My first visit to Omnibus Theatre, for Polly Wiseman’s Femme Fatale, finds a welcoming space with a lovely bar (always a plus). The theatre itself (the common room) is nicely set out, comfy seats with a good view of the stage. The set design is white and minimal, with some iconic Andy Warhol brillo boxes taking centre stage along with feminist posters and manifestos set off to the side. As Aretha Franklin’s RESPECT fades, Sophie Olivia takes the stage with a sort of comedy stand up introduction. The production is brimming with feminist hope.
The scenic catalyst of Femme Fatale is the meeting of two controversial female icons in a hotel room in 60s New York. Nico (played by Polly Wiseman), the dry German superstar and singer with the Velvet Underground, and Valerie Sonalas (played by Sophie Olivia), a radical feminist and founder of S.C.U.M. (Society for Cutting up Men). Both women are linked to Andy Warhol, their meeting revolves around him but, more than that, develops into a discourse on feminism and female rights.
The strength of this play comes from its humour. As a production it is really funny, with some genuinely laugh out loud moments throughout. More, the individual performances of Wiseman and Olivia are both excellent. Separately they play believable and interesting characters. Wiseman writes a fantastic script, with some very witty lines; ‘Sunshine depresses me. There is too much expectation…’ The context of the play is also really interesting. I didn’t know anything about the attempted assassination of Andy Warhol, or indeed that much about Nico and Valerie, so the development of the storyline is certainly captivating.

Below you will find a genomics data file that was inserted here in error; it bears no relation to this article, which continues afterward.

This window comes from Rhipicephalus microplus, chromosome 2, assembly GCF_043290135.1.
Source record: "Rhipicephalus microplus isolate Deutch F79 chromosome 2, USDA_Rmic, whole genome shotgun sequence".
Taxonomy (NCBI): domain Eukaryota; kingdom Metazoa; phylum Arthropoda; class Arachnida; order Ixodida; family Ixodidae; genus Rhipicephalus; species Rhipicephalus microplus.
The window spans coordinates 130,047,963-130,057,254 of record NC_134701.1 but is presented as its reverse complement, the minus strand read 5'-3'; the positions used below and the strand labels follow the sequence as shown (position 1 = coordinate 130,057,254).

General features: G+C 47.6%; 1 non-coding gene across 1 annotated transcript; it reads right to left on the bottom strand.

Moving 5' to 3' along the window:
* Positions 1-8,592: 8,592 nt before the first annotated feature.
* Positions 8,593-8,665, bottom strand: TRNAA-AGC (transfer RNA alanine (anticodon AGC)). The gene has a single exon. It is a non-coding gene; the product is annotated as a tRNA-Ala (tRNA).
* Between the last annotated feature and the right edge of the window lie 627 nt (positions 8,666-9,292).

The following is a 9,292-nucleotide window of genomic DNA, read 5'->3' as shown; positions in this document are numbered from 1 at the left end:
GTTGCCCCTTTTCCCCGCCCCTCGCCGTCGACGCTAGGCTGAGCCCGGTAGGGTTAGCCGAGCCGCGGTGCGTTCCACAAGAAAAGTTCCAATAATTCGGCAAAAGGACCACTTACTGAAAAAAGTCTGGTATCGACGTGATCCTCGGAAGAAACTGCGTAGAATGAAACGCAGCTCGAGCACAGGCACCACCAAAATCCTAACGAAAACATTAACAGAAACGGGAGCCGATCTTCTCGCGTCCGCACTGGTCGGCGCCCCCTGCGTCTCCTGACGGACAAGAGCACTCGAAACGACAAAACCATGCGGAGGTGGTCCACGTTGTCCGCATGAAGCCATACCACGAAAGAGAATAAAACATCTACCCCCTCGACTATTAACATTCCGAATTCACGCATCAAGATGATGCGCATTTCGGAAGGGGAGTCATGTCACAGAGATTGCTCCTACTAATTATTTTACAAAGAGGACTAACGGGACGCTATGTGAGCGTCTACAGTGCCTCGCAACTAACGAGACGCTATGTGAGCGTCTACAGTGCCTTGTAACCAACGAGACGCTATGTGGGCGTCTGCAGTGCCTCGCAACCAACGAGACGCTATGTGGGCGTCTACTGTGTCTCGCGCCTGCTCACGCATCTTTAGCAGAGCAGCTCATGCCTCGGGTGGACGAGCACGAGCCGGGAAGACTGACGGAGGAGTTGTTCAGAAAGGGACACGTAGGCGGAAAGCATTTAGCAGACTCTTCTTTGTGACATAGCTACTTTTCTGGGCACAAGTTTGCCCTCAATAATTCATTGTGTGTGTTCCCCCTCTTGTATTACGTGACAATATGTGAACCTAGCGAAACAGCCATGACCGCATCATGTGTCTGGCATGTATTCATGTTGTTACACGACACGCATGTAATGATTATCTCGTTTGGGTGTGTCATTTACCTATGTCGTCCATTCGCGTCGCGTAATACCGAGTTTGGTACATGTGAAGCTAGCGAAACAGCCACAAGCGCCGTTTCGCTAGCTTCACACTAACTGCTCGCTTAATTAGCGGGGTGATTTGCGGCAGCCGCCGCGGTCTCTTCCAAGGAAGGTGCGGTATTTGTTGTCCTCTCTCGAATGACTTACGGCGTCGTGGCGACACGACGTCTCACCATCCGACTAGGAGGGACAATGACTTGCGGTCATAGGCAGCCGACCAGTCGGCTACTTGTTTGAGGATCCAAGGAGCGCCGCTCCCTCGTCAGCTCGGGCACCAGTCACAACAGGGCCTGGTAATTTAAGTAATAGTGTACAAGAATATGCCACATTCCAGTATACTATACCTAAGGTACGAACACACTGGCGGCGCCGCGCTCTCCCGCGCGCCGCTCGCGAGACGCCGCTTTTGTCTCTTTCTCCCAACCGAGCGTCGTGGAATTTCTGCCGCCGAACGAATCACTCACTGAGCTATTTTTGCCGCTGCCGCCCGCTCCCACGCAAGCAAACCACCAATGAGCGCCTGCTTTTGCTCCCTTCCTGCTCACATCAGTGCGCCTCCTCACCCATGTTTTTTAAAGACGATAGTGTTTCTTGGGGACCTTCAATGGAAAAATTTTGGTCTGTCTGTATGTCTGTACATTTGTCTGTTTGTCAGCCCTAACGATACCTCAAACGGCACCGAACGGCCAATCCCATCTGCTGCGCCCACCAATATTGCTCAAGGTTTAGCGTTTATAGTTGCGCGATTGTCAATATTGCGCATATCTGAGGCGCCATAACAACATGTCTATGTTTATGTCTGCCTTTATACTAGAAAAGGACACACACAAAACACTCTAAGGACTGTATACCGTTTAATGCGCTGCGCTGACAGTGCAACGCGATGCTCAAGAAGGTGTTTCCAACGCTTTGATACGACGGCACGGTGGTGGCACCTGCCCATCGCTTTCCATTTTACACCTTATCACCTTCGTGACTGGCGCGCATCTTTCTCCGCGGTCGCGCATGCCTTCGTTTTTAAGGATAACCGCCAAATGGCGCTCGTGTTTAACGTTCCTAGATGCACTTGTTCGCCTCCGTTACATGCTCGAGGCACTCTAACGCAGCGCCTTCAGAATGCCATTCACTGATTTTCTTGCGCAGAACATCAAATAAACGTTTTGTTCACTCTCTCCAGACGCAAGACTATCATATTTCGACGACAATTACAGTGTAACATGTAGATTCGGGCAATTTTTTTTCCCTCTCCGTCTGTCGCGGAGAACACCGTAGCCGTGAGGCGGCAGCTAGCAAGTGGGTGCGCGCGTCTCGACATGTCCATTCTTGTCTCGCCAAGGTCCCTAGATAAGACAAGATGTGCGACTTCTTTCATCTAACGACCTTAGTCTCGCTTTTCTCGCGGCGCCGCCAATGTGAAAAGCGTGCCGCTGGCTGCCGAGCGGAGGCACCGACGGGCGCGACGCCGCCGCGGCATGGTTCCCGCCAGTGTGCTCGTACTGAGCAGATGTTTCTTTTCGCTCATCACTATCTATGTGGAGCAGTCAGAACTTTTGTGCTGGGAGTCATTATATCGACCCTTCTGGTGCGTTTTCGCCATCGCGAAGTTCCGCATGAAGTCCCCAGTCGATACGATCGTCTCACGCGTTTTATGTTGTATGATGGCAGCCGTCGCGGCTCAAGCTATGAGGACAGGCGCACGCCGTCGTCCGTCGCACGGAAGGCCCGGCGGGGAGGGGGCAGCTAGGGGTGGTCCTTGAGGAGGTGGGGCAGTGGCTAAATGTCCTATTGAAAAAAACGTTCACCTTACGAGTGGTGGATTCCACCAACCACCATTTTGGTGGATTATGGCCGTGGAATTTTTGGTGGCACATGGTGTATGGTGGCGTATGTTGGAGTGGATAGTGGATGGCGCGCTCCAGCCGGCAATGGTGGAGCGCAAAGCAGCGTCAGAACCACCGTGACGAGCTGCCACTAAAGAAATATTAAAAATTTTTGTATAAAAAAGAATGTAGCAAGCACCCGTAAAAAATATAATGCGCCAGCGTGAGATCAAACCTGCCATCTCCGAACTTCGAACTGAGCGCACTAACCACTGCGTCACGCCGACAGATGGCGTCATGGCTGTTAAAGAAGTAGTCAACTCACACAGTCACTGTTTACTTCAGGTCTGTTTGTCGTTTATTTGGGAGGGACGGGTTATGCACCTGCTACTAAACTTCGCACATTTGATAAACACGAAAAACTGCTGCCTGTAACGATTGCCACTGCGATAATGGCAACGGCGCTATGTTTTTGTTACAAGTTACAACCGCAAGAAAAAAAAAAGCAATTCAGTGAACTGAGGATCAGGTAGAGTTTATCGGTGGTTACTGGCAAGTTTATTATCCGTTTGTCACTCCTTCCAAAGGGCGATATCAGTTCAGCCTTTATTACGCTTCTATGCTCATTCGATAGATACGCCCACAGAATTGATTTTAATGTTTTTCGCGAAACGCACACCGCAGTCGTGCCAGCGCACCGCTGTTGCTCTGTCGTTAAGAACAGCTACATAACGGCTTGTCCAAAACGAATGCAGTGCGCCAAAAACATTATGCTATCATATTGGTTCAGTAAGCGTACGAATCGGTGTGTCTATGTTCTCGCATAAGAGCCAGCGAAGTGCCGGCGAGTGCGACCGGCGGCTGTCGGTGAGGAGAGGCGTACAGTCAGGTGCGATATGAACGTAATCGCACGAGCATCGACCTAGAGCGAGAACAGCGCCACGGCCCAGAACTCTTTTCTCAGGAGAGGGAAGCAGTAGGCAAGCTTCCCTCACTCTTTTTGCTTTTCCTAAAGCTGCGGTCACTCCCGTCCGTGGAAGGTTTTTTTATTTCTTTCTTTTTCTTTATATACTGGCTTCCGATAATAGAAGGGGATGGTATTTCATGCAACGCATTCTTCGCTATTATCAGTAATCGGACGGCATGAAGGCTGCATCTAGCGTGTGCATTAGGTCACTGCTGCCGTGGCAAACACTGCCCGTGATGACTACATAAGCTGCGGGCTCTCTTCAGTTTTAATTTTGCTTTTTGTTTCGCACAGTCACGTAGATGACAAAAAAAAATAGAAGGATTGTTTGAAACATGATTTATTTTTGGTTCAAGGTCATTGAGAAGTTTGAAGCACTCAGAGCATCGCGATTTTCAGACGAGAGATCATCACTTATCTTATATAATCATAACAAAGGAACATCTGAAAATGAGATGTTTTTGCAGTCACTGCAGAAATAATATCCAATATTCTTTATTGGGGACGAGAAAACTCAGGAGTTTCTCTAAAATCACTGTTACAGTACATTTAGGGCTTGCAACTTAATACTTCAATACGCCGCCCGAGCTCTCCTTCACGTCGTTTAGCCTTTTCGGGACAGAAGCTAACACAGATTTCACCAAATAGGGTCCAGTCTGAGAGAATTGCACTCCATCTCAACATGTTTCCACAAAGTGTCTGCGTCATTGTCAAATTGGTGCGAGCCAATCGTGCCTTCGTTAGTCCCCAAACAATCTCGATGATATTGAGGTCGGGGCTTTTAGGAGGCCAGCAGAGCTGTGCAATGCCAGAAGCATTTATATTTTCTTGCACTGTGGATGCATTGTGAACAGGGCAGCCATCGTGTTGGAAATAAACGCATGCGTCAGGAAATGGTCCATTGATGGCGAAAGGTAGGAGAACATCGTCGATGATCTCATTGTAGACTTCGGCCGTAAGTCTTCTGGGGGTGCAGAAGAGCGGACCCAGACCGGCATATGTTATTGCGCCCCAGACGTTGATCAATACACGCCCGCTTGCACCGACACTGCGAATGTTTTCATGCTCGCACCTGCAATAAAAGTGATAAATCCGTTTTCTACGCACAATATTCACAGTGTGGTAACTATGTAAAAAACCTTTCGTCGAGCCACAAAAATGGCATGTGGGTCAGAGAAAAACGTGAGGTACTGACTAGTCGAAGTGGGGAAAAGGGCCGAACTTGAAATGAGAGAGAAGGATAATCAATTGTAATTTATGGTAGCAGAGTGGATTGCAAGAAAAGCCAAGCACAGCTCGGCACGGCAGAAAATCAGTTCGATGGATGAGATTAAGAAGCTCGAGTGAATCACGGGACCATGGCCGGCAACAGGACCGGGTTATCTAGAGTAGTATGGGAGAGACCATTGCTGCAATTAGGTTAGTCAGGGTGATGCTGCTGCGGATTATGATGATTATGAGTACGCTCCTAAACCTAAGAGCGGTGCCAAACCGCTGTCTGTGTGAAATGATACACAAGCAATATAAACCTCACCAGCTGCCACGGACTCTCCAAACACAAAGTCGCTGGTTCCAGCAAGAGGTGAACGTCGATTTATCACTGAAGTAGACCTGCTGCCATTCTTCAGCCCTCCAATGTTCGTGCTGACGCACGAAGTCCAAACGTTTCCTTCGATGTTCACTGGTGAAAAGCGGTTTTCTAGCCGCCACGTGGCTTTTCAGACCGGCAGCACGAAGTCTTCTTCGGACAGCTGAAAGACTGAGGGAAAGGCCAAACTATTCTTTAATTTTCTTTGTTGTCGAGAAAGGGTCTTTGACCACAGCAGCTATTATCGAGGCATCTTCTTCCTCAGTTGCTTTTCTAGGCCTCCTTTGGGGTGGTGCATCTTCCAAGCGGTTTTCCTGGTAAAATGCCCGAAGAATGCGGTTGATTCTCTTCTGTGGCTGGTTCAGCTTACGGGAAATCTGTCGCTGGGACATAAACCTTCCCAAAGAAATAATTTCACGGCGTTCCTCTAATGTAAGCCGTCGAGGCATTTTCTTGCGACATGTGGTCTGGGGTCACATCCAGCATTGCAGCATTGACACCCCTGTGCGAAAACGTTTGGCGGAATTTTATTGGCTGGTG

Unfortunately, while the individual performances are excellent, the relationship between the two protagonists is less believable. Some moments feel forced and awkward, particularly in the finale where there is certainly a forgotten line or two and a feeling of disconnect. More importantly than this, the overriding feminist message of the production, in my opinion, falls slightly flat.
Of course, feminism runs strongly as a theme throughout the play. ‘If all women left their men… we could create a magic world.’ Sometimes though, this feminist discourse feels too brash, too obvious and without any subtlety or nuance. Towards the end, Wiseman tries to link the plight of feminism in the 60s to the struggles of modern day, but it feels a bit of a clumsy afterthought. I hoped to leave Femme Fatale feeling empowered, but unfortunately, I left feeling a little bit disappointed.
Written by: Polly Wiseman
Directed by: Nathan Evans
Produced by: Elise Phillips & Fireraisers
Booking Link: https://www.omnibus-clapham.org/femme-fatale/
Booking until: 27 October 2019